03 04

Texas high school sports officials

texas high school sports officials

texas high school sports officials High school football is bigger in Texas with FOX Sports ...

THSADA - Texas High School Athletic Directors Association

texas high school sports officials NTISO - North Texas Independent Sports Officials

Star Texas Association Officials: Sports Tyler Lone Chapter of

Criminal charges against two Texas high school football players for targeting a referee.

KENS

ROUND ROCK, Texas -- Texas high school sports officials showed leniency Thursday after a former assistant football coach denied ordering two players to blindside a referee but acknowledged making comments that may have unintentionally instigated the hit.

In doling out final penalties for the Sept. 4 incident, the University Interscholastic League suspended former San Antonio John Jay assistant Mack Breed for the rest of the school year and placed him on two years' probation. Breed could have been suspended for up to three years, but UIL officials said his willingness to testify helped reduce the sanctions.

Breed said he wanted to "clear my name" and got choked up when defending himself.

Head coach Gary Guttierez was given a public reprimand and two years' probation and the two players involved were suspended from all sports or extracurricular activities for the rest of the academic year.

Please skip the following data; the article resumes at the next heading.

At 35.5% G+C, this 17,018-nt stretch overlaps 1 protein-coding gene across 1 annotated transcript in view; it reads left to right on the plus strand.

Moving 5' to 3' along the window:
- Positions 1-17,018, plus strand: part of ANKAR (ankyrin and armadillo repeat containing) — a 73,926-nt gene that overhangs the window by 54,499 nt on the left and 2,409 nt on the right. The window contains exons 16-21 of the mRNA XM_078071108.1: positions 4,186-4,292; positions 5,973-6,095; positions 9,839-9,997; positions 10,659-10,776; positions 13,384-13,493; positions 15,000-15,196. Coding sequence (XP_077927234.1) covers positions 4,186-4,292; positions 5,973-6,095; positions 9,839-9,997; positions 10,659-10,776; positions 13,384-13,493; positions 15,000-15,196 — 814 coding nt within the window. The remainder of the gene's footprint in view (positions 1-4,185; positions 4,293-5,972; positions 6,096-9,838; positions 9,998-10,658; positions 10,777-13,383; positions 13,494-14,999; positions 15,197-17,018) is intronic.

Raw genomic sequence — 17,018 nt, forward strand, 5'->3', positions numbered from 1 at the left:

The suspensions will end the career of one player who is a senior. The other, a sophomore, must agree to speak with UIL officials about the Sept. 4 incident before he'll be reinstated.

The hit on umpire Robert Watts came near the end of a heated game that included multiple unsportsmanlike conduct penalties and a player ejection. Video of the hit, which Watts has said caused a concussion, created a national stir when it was posted online.

One of the players is seen on video running into the back of the referee as he watched a play, and the other dove into the official. Both took running starts.

In a CBS report in September, Northside spokesperson Pascual Gonzalez responded to the video, saying, "This is disturbing," as part of the district's official statement. "It is not the sportsmanlike behavior that we teach our students."

The UIL held three public hearings on the incident, but Thursday was the first time it heard in-person testimony from Breed and Watts, who had been accused of directing racial slurs toward players before he was hit.

Breed denied allegations that he ordered the players to smash Watts. He admitted using harsh profanity on the sideline and saying out loud that Watts should "pay the price," but insisted it was never meant as an order and wasn't directed to any players to take action.